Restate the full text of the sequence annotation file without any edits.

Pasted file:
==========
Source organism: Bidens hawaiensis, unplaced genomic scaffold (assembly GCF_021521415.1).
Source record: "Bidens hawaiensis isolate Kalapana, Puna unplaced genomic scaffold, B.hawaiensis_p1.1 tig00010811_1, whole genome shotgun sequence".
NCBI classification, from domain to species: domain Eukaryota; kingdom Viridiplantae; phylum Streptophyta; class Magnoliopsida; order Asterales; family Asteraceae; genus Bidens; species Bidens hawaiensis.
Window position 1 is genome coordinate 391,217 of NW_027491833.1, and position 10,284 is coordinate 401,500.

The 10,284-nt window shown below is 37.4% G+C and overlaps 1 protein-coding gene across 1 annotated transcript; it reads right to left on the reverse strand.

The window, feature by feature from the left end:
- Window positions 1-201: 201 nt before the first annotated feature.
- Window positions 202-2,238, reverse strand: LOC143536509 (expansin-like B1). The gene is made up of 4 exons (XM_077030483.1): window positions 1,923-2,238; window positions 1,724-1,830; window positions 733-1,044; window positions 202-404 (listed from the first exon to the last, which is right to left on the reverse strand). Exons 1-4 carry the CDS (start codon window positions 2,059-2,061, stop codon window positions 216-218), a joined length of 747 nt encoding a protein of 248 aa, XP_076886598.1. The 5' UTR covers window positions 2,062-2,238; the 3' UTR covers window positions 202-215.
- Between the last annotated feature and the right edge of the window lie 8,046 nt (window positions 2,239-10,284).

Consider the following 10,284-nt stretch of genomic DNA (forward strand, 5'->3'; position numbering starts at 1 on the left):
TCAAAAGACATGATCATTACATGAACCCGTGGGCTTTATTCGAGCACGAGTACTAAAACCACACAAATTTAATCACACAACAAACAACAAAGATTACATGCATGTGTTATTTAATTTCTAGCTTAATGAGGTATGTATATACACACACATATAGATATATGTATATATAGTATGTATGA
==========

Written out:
Source organism: Bidens hawaiensis, unplaced genomic scaffold (assembly GCF_021521415.1).
Source record: "Bidens hawaiensis isolate Kalapana, Puna unplaced genomic scaffold, B.hawaiensis_p1.1 tig00010811_1, whole genome shotgun sequence".
NCBI classification, from domain to species: domain Eukaryota; kingdom Viridiplantae; phylum Streptophyta; class Magnoliopsida; order Asterales; family Asteraceae; genus Bidens; species Bidens hawaiensis.
Window position 1 is genome coordinate 391,217 of NW_027491833.1, and position 10,284 is coordinate 401,500.

The 10,284-nt window shown below is 37.4% G+C and overlaps 1 protein-coding gene across 1 annotated transcript; it reads right to left on the reverse strand.

The window, feature by feature from the left end:
- Window positions 1-201: 201 nt before the first annotated feature.
- Window positions 202-2,238, reverse strand: LOC143536509 (expansin-like B1). The gene is made up of 4 exons (XM_077030483.1): window positions 1,923-2,238; window positions 1,724-1,830; window positions 733-1,044; window positions 202-404 (listed from the first exon to the last, which is right to left on the reverse strand). Exons 1-4 carry the CDS (start codon window positions 2,059-2,061, stop codon window positions 216-218), a joined length of 747 nt encoding a protein of 248 aa, XP_076886598.1. The 5' UTR covers window positions 2,062-2,238; the 3' UTR covers window positions 202-215.
- Between the last annotated feature and the right edge of the window lie 8,046 nt (window positions 2,239-10,284).

Consider the following 10,284-nt stretch of genomic DNA (forward strand, 5'->3'; position numbering starts at 1 on the left):
TCAAAAGACATGATCATTACATGAACCCGTGGGCTTTATTCGAGCACGAGTACTAAAACCACACAAATTTAATCACACAACAAACAACAAAGATTACATGCATGTGTTATTTAATTTCTAGCTTAATGAGGTATGTATATACACACACATATAGATATATGTATATATAGTATGTATGA